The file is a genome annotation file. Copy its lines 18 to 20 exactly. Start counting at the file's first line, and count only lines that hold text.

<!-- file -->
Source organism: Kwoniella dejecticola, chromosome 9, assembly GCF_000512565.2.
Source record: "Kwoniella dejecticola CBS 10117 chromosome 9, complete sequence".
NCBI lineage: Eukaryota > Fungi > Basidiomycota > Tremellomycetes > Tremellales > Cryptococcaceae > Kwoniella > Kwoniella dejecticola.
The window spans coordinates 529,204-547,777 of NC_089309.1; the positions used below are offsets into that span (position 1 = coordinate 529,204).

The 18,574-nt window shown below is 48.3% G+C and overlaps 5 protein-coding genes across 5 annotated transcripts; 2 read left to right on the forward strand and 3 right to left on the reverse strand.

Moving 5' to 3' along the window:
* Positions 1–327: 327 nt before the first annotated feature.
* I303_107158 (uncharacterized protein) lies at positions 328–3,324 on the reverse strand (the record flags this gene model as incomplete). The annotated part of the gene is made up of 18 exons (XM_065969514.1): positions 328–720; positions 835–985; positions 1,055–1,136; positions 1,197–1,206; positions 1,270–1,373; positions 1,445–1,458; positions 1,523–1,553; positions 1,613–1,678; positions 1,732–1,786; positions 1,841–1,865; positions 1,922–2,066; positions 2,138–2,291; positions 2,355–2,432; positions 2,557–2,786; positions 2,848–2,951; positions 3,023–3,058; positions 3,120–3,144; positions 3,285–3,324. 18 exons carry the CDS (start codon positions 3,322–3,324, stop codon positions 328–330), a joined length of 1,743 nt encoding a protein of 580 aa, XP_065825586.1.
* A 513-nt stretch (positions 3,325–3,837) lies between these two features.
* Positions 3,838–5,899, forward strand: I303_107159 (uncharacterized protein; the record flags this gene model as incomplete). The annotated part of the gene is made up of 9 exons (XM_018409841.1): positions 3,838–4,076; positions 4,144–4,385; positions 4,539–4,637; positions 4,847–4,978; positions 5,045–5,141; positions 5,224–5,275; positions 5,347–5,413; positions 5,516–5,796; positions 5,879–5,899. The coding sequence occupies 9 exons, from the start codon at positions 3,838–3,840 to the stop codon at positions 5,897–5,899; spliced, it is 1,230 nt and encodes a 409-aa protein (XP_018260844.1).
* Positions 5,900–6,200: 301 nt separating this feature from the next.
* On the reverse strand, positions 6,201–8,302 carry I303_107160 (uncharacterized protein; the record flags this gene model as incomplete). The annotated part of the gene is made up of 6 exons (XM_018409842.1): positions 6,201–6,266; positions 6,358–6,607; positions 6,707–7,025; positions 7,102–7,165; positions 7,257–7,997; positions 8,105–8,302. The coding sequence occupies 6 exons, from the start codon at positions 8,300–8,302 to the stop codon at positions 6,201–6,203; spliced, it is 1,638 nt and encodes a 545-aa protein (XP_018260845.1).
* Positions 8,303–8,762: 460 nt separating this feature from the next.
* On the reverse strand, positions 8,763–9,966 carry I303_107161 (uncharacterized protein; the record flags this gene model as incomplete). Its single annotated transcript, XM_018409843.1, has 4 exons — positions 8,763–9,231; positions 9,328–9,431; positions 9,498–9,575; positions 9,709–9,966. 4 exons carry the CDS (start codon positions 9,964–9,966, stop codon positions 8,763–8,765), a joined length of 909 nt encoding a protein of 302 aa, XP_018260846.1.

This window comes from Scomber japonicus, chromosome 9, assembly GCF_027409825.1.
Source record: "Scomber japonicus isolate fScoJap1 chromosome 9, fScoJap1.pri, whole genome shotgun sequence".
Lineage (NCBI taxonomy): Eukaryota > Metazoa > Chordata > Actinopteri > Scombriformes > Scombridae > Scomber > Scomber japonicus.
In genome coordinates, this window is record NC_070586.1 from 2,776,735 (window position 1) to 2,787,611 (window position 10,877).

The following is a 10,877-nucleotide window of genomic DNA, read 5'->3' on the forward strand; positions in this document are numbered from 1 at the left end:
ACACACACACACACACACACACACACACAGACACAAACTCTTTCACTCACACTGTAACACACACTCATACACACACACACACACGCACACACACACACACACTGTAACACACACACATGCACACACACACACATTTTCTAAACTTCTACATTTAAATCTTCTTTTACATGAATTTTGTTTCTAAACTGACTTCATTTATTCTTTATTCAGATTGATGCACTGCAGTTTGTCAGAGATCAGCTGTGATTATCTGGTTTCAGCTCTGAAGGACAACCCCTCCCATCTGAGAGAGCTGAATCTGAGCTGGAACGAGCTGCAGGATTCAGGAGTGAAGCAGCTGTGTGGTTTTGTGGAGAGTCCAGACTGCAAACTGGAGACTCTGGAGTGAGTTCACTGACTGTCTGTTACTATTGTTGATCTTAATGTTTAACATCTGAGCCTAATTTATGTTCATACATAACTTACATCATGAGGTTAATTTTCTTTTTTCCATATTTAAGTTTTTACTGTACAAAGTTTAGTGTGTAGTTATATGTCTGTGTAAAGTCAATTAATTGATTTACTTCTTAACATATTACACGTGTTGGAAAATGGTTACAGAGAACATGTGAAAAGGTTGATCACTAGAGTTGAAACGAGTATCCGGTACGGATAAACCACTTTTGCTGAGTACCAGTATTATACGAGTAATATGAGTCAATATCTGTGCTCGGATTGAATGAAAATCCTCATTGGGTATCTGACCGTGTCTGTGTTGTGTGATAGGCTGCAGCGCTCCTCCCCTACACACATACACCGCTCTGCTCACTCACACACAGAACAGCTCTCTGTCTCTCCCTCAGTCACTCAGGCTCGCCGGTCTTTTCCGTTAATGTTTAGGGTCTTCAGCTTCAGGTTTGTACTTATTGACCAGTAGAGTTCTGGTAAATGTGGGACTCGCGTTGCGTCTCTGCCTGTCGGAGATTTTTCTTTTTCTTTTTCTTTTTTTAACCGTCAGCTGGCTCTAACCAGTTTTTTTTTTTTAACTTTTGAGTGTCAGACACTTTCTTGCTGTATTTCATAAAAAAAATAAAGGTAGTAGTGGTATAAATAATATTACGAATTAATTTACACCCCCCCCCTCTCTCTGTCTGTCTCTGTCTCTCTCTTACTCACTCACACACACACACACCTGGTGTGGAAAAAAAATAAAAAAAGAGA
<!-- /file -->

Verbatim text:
In genome coordinates, this window is record NC_070586.1 from 2,776,735 (window position 1) to 2,787,611 (window position 10,877).

The following is a 10,877-nucleotide window of genomic DNA, read 5'->3' on the forward strand; positions in this document are numbered from 1 at the left end:
ACACACACACACACACACACACACACACAGACACAAACTCTTTCACTCACACTGTAACACACACTCATACACACACACACACACGCACACACACACACACACTGTAACACACACACATGCACACACACACACATTTTCTAAACTTCTACATTTAAATCTTCTTTTACATGAATTTTGTTTCTAAACTGACTTCATTTATTCTTTATTCAGATTGATGCACTGCAGTTTGTCAGAGATCAGCTGTGATTATCTGGTTTCAGCTCTGAAGGACAACCCCTCCCATCTGAGAGAGCTGAATCTGAGCTGGAACGAGCTGCAGGATTCAGGAGTGAAGCAGCTGTGTGGTTTTGTGGAGAGTCCAGACTGCAAACTGGAGACTCTGGAGTGAGTTCACTGACTGTCTGTTACTATTGTTGATCTTAATGTTTAACATCTGAGCCTAATTTATGTTCATACATAACTTACATCATGAGGTTAATTTTCTTTTTTCCATATTTAAGTTTTTACTGTACAAAGTTTAGTGTGTAGTTATATGTCTGTGTAAAGTCAATTAATTGATTTACTTCTTAACATATTACACGTGTTGGAAAATGGTTACAGAGAACATGTGAAAAGGTTGATCACTAGAGTTGAAACGAGTATCCGGTACGGATAAACCACTTTTGCTGAGTACCAGTATTATACGAGTAATATGAGTCAATATCTGTGCTCGGATTGAATGAAAATCCTCATTGGGTATCTGACCGTGTCTGTGTTGTGTGATAGGCTGCAGCGCTCCTCCCCTACACACATACACCGCTCTGCTCACTCACACACAGAACAGCTCTCTGTCTCTCCCTCAGTCACTCAGGCTCGCCGGTCTTTTCCGTTAATGTTTAGGGTCTTCAGCTTCAGGTTTGTACTTATTGACCAGTAGAGTTCTGGTAAATGTGGGACTCGCGTTGCGTCTCTGCCTGTCGGAGATTTTTCTTTTTCTTTTTCTTTTTTTAACCGTCAGCTGGCTCTAACCAGTTTTTTTTTTTTAACTTTTGAGTGTCAGACACTTTCTTGCTGTATTTCATAAAAAAAATAAAGGTAGTAGTGGTATAAATAATATTACGAATTAATTTACACCCCCCCCCTCTCTCTGTCTGTCTCTGTCTCTCTCTTACTCACTCACACACACACACACCTGGTGTGGAAAAAAAATAAAAAAAGAGA